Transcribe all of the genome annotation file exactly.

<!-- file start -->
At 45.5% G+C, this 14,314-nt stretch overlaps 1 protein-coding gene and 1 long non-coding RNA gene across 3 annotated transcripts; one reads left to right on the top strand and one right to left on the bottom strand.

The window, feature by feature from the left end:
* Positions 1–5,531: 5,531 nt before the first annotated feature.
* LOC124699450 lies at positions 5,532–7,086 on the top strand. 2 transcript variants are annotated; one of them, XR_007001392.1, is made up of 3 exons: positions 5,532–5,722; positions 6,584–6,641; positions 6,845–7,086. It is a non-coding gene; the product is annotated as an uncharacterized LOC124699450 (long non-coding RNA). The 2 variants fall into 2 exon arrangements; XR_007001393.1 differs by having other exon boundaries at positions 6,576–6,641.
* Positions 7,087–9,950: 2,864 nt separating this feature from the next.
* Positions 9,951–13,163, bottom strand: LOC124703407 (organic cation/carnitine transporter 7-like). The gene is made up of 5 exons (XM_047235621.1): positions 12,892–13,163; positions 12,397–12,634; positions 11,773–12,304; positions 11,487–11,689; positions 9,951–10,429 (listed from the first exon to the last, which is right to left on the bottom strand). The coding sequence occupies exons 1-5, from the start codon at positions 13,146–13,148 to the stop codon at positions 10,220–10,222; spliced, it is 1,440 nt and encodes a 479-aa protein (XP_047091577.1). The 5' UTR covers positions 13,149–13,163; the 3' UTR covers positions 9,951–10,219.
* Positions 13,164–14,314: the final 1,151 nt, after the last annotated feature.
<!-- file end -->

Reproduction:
At 45.5% G+C, this 14,314-nt stretch overlaps 1 protein-coding gene and 1 long non-coding RNA gene across 3 annotated transcripts; one reads left to right on the top strand and one right to left on the bottom strand.

The window, feature by feature from the left end:
* Positions 1–5,531: 5,531 nt before the first annotated feature.
* LOC124699450 lies at positions 5,532–7,086 on the top strand. 2 transcript variants are annotated; one of them, XR_007001392.1, is made up of 3 exons: positions 5,532–5,722; positions 6,584–6,641; positions 6,845–7,086. It is a non-coding gene; the product is annotated as an uncharacterized LOC124699450 (long non-coding RNA). The 2 variants fall into 2 exon arrangements; XR_007001393.1 differs by having other exon boundaries at positions 6,576–6,641.
* Positions 7,087–9,950: 2,864 nt separating this feature from the next.
* Positions 9,951–13,163, bottom strand: LOC124703407 (organic cation/carnitine transporter 7-like). The gene is made up of 5 exons (XM_047235621.1): positions 12,892–13,163; positions 12,397–12,634; positions 11,773–12,304; positions 11,487–11,689; positions 9,951–10,429 (listed from the first exon to the last, which is right to left on the bottom strand). The coding sequence occupies exons 1-5, from the start codon at positions 13,146–13,148 to the stop codon at positions 10,220–10,222; spliced, it is 1,440 nt and encodes a 479-aa protein (XP_047091577.1). The 5' UTR covers positions 13,149–13,163; the 3' UTR covers positions 9,951–10,219.
* Positions 13,164–14,314: the final 1,151 nt, after the last annotated feature.